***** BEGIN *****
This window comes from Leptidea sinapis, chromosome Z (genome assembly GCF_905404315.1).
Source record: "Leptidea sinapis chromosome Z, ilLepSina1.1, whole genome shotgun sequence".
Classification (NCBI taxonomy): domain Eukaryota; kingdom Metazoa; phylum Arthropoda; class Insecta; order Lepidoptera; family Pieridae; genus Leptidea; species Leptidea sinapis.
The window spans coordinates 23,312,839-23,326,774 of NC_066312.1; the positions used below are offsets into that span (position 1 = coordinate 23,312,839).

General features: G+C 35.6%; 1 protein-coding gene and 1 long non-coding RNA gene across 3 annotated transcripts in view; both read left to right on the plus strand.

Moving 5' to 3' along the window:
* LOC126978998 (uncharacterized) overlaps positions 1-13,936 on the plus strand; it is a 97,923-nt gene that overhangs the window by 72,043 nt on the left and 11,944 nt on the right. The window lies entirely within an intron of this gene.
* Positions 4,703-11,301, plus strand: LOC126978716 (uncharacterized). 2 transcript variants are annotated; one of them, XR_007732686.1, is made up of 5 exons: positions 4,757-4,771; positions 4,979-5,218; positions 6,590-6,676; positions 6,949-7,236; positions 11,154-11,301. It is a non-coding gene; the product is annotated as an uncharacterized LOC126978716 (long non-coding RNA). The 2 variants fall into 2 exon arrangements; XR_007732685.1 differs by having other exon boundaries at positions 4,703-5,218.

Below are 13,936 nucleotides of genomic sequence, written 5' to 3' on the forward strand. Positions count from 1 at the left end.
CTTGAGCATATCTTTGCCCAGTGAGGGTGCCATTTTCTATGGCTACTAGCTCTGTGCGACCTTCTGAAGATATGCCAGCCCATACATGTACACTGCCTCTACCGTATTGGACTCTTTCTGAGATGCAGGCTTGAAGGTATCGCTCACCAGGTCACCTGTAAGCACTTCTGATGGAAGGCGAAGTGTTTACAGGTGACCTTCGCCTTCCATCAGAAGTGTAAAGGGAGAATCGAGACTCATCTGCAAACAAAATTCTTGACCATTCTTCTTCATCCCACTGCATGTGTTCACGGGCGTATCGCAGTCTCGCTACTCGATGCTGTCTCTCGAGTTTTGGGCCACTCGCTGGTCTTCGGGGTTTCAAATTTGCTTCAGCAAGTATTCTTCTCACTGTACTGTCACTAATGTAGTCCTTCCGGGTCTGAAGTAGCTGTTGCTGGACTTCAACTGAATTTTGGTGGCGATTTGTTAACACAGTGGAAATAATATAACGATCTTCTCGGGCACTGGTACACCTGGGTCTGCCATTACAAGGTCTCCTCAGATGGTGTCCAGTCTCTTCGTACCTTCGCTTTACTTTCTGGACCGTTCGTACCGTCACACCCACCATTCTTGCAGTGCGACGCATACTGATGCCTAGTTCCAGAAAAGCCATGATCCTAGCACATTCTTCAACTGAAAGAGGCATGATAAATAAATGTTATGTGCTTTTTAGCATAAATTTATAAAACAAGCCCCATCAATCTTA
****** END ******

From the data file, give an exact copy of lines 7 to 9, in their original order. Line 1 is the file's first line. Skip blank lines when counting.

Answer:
* LOC126978998 (uncharacterized) overlaps positions 1-13,936 on the plus strand; it is a 97,923-nt gene that overhangs the window by 72,043 nt on the left and 11,944 nt on the right. The window lies entirely within an intron of this gene.
* Positions 4,703-11,301, plus strand: LOC126978716 (uncharacterized). 2 transcript variants are annotated; one of them, XR_007732686.1, is made up of 5 exons: positions 4,757-4,771; positions 4,979-5,218; positions 6,590-6,676; positions 6,949-7,236; positions 11,154-11,301. It is a non-coding gene; the product is annotated as an uncharacterized LOC126978716 (long non-coding RNA). The 2 variants fall into 2 exon arrangements; XR_007732685.1 differs by having other exon boundaries at positions 4,703-5,218.

Below are 13,936 nucleotides of genomic sequence, written 5' to 3' on the forward strand. Positions count from 1 at the left end.